Dark chocolate has heart health benefits for those with cirrhosis and a related disorder known as portal hypertension, according to a recent research project. This article details the science behind this sweet news.|Dark chocolate is not only good for the heart. It can also be good for the liver, especially in anyone who has cirrhosis of the liver and a related disorder known as portal hypertension. This article provides details.[/summary]
[body]Cirrhosis of the liver is the twelfth leading cause of disease-related deaths in the United States. Cirrhosis kills ten to fifteen thousand individuals in the U.S. each year.
Any news that offers the prospect of helping cirrhosis patients live longer and healthier lives is certainly welcome. But recent research has discovered some especially happy - and somewhat surprising - findings: eating certain kinds of chocolate may actually prolong the lives of people with cirrhosis and other forms of advanced liver disease.
Results of the study were announced in the spring of 2010, at the Annual Meeting of the European Association for the Study of the Liver in Vienna, Austria. Researchers announced that their findings showed that dark chocolate reduces portal hypertension in patients with cirrhosis.
It’s easier to understand the research if you know what portal hypertension is, and the causes of cirrhosis.
Cirrhosis occurs when normal liver tissue is damaged and replaced by fibrous scar tissue. Typically, this damage takes place over a long period of time. Under normal circumstances, your liver can regenerate new cells and replace those that have been damaged. However, when there’s so much damage that cirrhosis has occurred, the liver is unable to replace the scar tissue. Cirrhosis blocks the flow of blood through the liver, and can eventually lead to liver failure – the liver’s complete inability to function.
Cirrhosis results most often from two causes: drinking an excessive amount of alcohol, and hepatitis. No matter how you get it, cirrhosis can lead to some very dangerous liver trouble and complications.
One complication in particular is known as portal hypertension. Portal hypertension occurs when blood pressure rises in the portal vein, which carries blood from the digestive organs to the liver. When this occurs, large veins known as varices sometimes develop around the stomach and esophagus. These bypass any blockages caused by portal hypertension. Due to the fact that these blood vessels are fragile in the first place, and because they’re under an abnormal amount of pressure, ruptures are more likely to occur. Such cirrhosis-related ruptures are called bleeding varices, and they’re very dangerous.
But data released by a group of researchers in Spain reveals that eating dark chocolate may lower the risk of portal hypertension causing bleeding varices in cirrhosis patients.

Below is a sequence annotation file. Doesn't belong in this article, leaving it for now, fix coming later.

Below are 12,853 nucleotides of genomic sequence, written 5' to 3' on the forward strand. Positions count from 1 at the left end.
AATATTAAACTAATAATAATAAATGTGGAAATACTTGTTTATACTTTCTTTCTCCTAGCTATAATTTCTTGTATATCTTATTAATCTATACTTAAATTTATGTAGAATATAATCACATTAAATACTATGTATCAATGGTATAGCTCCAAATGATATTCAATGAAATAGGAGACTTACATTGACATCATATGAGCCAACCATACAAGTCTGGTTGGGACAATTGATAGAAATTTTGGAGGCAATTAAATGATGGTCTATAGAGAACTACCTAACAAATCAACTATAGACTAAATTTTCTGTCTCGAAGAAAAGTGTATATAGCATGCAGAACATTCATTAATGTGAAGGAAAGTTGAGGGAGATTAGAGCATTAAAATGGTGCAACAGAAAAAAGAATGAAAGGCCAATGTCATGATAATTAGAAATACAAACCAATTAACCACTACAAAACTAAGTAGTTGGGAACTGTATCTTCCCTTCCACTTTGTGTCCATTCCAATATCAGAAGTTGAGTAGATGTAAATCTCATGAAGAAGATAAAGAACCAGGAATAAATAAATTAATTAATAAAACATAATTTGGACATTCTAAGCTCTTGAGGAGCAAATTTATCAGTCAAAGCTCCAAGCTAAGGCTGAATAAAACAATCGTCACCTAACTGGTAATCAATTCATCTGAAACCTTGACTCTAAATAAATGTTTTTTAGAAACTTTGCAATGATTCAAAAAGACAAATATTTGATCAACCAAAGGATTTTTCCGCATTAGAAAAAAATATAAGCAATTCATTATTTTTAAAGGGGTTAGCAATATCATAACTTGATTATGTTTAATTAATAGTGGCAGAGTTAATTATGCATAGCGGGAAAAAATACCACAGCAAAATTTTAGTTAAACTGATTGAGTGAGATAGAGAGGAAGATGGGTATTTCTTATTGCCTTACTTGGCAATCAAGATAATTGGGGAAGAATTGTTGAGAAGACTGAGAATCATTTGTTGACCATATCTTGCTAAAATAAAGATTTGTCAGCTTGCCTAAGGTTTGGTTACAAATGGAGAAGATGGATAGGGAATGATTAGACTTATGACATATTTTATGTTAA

It’s typical for blood pressure in your abdominal area to bump upward shortly after you’ve eaten. This is due to increased blood flow to the liver. This creates a hazardous situation for anyone with cirrhosis and portal hypertension, because increased blood pressure in the abdominal veins also means an increased chance of rupture.
Dark chocolate contains a lot of flavenoids, which are chemicals that have been proven to be beneficial for the body – especially the heart. They also have the ability to relax and widen blood vessels, improving blood flow and decreasing blood pressure. The darker the chocolate, the higher the amount of flavenoids. Keep in mind though, not all types of chocolate have these chemicals, and therefore not all chocolate is necessarily good for your heart.
The participants in this study were given either 85 percent dark chocolate to eat, or a meal of white chocolate which contained no flavenoids. Researchers said those who ate white chocolate had an increase in blood pressure that was greater than those who ate dark chocolate. These results seemed to indicate that cirrhosis patients who eat dark chocolate lower their risk of blood vessel ruptures.
Dark chocolate - especially the high quality variety - need no longer be thought of as just a delicious dessert or plain candy. It can now be considered healthy to eat in moderation. The flavenoids found in high quality dark chocolate offer the same health benefits as chemicals found in darkly colored vegetables and many varieties of fruit. There are, in fact, eight times as many flavenoids in dark chocolate as there are in strawberries.
Anyone with cirrhosis should actively search for strategies to prevent portal hypertension and bleeding varices. For those to want to avoid portal hypertension, eating dark chocolate certainly seems to be a smart choice.
Click on liver cirrhosis and causes of liver failure for more. Neal Kennedy is a retired TV news anchor, medical reporter and radio talk show host. He is a frequent contributor to Liver Health Articles, a resource website about liver health and digestive wellness.